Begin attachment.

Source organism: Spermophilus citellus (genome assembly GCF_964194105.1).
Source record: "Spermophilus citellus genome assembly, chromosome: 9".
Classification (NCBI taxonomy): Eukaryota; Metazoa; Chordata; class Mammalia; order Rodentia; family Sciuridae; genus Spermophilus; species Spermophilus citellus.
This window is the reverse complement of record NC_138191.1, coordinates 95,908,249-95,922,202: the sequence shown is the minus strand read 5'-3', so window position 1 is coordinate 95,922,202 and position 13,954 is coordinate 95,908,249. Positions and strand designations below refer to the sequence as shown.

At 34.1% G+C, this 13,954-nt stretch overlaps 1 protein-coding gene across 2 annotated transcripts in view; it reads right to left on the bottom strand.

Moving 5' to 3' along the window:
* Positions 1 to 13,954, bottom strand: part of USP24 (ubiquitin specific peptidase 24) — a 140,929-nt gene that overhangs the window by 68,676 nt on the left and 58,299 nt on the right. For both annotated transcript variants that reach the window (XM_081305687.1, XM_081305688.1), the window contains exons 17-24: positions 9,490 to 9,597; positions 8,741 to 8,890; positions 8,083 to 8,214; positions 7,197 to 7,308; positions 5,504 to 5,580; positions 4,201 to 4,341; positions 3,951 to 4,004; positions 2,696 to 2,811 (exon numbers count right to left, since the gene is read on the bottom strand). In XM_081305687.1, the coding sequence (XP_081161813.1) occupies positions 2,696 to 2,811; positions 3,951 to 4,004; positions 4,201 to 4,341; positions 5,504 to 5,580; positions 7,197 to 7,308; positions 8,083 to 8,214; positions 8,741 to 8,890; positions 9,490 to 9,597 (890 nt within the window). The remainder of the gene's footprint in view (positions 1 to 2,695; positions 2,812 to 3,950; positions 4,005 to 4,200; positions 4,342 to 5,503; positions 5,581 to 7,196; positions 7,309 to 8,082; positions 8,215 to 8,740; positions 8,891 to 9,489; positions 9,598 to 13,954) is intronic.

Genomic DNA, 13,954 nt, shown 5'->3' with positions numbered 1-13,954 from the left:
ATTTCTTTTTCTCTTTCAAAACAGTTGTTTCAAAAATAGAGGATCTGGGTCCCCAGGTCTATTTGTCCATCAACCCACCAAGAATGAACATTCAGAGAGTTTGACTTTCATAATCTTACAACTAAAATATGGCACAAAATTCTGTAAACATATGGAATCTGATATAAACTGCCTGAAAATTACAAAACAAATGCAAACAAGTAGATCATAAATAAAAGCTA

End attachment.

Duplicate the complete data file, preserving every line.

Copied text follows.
Source organism: Spermophilus citellus (genome assembly GCF_964194105.1).
Source record: "Spermophilus citellus genome assembly, chromosome: 9".
Classification (NCBI taxonomy): Eukaryota; Metazoa; Chordata; class Mammalia; order Rodentia; family Sciuridae; genus Spermophilus; species Spermophilus citellus.
This window is the reverse complement of record NC_138191.1, coordinates 95,908,249-95,922,202: the sequence shown is the minus strand read 5'-3', so window position 1 is coordinate 95,922,202 and position 13,954 is coordinate 95,908,249. Positions and strand designations below refer to the sequence as shown.

At 34.1% G+C, this 13,954-nt stretch overlaps 1 protein-coding gene across 2 annotated transcripts in view; it reads right to left on the bottom strand.

Moving 5' to 3' along the window:
* Positions 1 to 13,954, bottom strand: part of USP24 (ubiquitin specific peptidase 24) — a 140,929-nt gene that overhangs the window by 68,676 nt on the left and 58,299 nt on the right. For both annotated transcript variants that reach the window (XM_081305687.1, XM_081305688.1), the window contains exons 17-24: positions 9,490 to 9,597; positions 8,741 to 8,890; positions 8,083 to 8,214; positions 7,197 to 7,308; positions 5,504 to 5,580; positions 4,201 to 4,341; positions 3,951 to 4,004; positions 2,696 to 2,811 (exon numbers count right to left, since the gene is read on the bottom strand). In XM_081305687.1, the coding sequence (XP_081161813.1) occupies positions 2,696 to 2,811; positions 3,951 to 4,004; positions 4,201 to 4,341; positions 5,504 to 5,580; positions 7,197 to 7,308; positions 8,083 to 8,214; positions 8,741 to 8,890; positions 9,490 to 9,597 (890 nt within the window). The remainder of the gene's footprint in view (positions 1 to 2,695; positions 2,812 to 3,950; positions 4,005 to 4,200; positions 4,342 to 5,503; positions 5,581 to 7,196; positions 7,309 to 8,082; positions 8,215 to 8,740; positions 8,891 to 9,489; positions 9,598 to 13,954) is intronic.

Genomic DNA, 13,954 nt, shown 5'->3' with positions numbered 1-13,954 from the left:
ATTTCTTTTTCTCTTTCAAAACAGTTGTTTCAAAAATAGAGGATCTGGGTCCCCAGGTCTATTTGTCCATCAACCCACCAAGAATGAACATTCAGAGAGTTTGACTTTCATAATCTTACAACTAAAATATGGCACAAAATTCTGTAAACATATGGAATCTGATATAAACTGCCTGAAAATTACAAAACAAATGCAAACAAGTAGATCATAAATAAAAGCTA